High Altitude Gardening
High altitude gardening may be frustrating, but it is possible. Those who live in a high altitude do not have to throw away the passion for gardening. Living at altitudes that are 7000 feet or greater means facing certain realities about the environment. Locations such as the Rockies present obstacles like humidity issues, pests, and rocky land. Knowing how to approach these problems in a high altitude will result in success.
High altitude gardening does not have to be so problematic. With a little care, a high elevation garden can prosper. Searching through gardening guides and asking advice from neighbors is a great place to start the process. Anyone with a green thumb can enjoy a high altitude garden for several months each year.
A high elevation environment lacks humidity. After a rainfall, the ground dries rapidly. This can affect gardening as well. Extra watering and the addition of organic matter will help keep a garden moist. Wood ashes should be avoided, because they have a high alkaline content. Peat moss or horse manure are perfect for creating moisture.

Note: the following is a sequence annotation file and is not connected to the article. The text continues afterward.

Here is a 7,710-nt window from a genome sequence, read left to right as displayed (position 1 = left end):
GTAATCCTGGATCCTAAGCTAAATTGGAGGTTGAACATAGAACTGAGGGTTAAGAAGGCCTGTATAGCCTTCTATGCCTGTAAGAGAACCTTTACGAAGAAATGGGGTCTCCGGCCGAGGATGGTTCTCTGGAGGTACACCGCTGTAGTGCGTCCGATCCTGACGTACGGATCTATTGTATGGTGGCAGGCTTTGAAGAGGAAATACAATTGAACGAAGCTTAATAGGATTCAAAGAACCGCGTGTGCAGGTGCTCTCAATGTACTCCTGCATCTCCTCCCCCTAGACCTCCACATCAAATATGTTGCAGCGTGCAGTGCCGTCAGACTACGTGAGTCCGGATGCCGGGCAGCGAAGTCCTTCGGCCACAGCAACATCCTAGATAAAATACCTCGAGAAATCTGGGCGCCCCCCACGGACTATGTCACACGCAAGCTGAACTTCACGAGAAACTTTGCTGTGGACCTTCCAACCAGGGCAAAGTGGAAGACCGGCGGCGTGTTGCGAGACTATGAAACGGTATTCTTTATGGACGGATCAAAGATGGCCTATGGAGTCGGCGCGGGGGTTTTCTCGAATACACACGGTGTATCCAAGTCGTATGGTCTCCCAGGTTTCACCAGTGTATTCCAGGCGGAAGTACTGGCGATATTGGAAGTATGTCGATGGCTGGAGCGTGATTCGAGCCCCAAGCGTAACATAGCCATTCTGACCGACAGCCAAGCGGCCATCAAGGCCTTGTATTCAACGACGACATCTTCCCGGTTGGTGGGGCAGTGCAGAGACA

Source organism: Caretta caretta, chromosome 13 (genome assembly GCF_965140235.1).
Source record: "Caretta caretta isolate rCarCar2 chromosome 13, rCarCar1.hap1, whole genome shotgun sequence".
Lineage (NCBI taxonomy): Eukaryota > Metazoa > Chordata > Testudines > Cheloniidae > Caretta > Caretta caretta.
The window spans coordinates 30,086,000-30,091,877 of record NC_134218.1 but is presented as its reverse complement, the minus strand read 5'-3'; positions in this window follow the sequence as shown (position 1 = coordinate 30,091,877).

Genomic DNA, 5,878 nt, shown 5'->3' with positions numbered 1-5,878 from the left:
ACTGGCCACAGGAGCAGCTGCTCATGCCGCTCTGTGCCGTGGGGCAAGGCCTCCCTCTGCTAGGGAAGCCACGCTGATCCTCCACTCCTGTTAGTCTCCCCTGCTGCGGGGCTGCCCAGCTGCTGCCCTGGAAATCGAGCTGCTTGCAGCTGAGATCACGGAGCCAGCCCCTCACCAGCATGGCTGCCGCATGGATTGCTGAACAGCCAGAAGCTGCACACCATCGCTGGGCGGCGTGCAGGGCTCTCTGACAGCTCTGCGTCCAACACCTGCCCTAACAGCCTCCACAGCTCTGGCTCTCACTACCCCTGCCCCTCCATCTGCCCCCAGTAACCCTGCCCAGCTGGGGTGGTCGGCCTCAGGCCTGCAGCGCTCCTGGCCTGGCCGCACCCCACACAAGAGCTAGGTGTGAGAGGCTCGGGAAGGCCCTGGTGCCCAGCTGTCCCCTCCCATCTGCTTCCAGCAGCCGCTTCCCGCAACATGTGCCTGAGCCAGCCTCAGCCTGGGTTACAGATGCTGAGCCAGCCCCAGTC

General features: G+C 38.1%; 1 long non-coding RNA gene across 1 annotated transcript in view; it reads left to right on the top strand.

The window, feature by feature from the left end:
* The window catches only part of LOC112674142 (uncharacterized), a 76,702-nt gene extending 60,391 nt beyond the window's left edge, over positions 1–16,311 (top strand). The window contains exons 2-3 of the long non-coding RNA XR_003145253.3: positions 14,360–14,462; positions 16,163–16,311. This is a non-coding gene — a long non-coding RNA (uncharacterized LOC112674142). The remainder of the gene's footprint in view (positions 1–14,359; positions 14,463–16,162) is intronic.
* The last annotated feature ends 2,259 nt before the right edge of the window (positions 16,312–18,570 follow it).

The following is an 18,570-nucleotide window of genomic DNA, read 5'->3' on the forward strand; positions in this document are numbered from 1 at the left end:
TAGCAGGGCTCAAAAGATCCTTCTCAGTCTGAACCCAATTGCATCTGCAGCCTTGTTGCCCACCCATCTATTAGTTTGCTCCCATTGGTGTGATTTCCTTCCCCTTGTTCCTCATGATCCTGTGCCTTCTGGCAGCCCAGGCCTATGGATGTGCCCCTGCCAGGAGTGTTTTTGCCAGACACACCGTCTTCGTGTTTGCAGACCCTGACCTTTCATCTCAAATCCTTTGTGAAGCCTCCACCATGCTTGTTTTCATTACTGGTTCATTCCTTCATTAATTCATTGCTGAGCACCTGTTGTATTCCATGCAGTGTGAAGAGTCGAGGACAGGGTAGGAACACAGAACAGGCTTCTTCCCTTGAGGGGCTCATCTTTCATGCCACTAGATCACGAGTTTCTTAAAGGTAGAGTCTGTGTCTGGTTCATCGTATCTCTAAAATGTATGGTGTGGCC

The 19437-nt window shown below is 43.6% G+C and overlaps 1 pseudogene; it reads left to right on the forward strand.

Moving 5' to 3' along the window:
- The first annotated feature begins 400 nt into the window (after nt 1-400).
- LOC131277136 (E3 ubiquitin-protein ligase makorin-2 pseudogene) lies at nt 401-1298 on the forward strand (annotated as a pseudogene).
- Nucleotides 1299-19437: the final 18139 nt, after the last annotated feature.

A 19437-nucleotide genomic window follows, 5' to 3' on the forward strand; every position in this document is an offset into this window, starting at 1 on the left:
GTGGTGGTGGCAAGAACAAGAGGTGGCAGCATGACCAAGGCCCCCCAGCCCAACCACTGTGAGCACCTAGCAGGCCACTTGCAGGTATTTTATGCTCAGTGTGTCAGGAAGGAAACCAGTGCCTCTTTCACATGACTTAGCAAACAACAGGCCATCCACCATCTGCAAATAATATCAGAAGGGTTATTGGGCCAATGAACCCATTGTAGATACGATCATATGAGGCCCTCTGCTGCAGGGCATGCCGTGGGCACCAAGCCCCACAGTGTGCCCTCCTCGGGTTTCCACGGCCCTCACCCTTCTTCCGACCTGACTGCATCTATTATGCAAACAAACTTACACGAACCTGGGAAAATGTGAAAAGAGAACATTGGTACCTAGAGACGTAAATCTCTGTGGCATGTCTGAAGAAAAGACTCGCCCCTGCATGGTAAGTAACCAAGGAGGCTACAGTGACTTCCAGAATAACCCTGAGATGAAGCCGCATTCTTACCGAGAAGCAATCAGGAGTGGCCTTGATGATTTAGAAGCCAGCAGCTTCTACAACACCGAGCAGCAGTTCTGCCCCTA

High altitudes also lack top soil, and many properties rest on slopes where there is less than two inches of soil on top of rock. The combination of soil and rock is decomposed granite, and it can limit composting. Additionally, the sun drains the soil of nutrients, which makes it difficult to enrich the soil. Some vegetables that do not need a lot of nutrients to grow are potatoes, peas, lettuce, and spinach.
Gardening at a higher elevation requires specific methods that do not work in lower altitudes. The temperature and amount of light is different in a high altitude, and at levels greater than 7000 feet, the growth period for gardens is shorter. Some gardens are affected by frost until mid April. Choosing plants that take less time to grow is essential between the months of May and October.